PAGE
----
Is it worth my time and money to see an attorney re non-payment of alimony and child support?

Asked over 5 years ago - Raleigh, NC

Separation agreement filed with the divorce stipulates alimony and child support to be paid each month. This has not been received for 5 months. He has no job and has not worked in 5 years. If I pursue this, would he be forced to take a job, any job, not just one worthy of him or would he land in jail?
If he leaves the area, (legal agreement is that he not permitted to) what are the possibilities for me to receive sole custody of the children? Right now, parenting agreement specifies joint custody.

Attorney answers (1)

  1. Jeffrey William Gillette

    Contributor Level 13

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    Lawyer agrees

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    Answered . I represent clients in Raleigh's Child Support Enforcement Court regularly, and see a lot of men who can't get jobs and are months, if not years, in arrears. Often this is an exercise in squeezing blood out of a turnip, which is probably OK for mom's who pay $25 to the county to represent them, and may get a couple of hundred dollars out of the non-paying dad.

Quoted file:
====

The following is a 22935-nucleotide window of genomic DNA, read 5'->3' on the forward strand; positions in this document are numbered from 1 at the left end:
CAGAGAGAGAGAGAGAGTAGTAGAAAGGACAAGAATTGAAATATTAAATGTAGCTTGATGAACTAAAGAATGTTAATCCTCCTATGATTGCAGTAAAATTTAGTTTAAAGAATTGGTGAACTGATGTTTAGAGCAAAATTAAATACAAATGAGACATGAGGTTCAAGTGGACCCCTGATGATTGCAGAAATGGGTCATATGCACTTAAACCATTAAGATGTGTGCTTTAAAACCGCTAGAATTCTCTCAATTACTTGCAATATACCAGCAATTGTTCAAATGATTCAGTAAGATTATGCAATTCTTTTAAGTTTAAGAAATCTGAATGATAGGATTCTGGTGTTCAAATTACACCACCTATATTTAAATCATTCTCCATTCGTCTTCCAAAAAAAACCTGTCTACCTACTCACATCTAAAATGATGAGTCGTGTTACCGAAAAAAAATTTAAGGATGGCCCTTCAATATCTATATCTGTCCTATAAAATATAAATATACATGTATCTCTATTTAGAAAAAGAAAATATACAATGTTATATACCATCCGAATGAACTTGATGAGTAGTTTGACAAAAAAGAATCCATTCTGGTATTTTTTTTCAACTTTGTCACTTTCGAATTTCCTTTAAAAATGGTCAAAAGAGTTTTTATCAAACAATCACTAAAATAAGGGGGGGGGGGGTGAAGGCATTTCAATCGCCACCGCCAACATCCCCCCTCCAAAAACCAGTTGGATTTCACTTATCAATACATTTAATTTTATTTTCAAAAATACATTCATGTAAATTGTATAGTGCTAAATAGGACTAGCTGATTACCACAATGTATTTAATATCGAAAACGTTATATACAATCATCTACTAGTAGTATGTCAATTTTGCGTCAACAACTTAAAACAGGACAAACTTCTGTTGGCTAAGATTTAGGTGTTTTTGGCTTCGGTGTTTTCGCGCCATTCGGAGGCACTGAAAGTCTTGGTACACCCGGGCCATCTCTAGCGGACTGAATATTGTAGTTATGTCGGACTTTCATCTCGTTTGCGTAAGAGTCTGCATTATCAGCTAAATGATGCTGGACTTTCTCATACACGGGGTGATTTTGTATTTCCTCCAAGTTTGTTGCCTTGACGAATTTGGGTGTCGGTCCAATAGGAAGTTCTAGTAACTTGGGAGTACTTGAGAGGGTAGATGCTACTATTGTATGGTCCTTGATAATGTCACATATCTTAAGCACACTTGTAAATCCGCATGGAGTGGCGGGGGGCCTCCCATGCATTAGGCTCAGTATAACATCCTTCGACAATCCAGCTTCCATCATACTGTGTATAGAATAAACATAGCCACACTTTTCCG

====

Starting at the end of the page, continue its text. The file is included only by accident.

Hiring a private attorney to represent you is a different matter. Does dad have money or property that you can get to satisfy the judgment? If not, you may get some personal satisfaction but not much cash. You will need to pay your attorney either way, so some moms could end up deeper in debt, even if they won in court.

    In terms of making dad work - that's a good idea that doesn't seem to happen very often. In child support court the judge will threaten dad with jail if he doesn't make a payment to purge himself. This is less likely for alimony arrears. The court can encourage dad to work, but it won't force him to do so.

    In terms of dad leaving town - be careful what you ask for. If dad says he has to move a short distance away in order to get a job, and the distance will not harm the child(ren), the court may continue joint custody. I have one client whose 3 year old daughter commutes every other week between Raleigh and west of Charlotte. But if he moves a significant distance, you would certainly have a good argument to press with the court that you should be given sole custody. Good luck.

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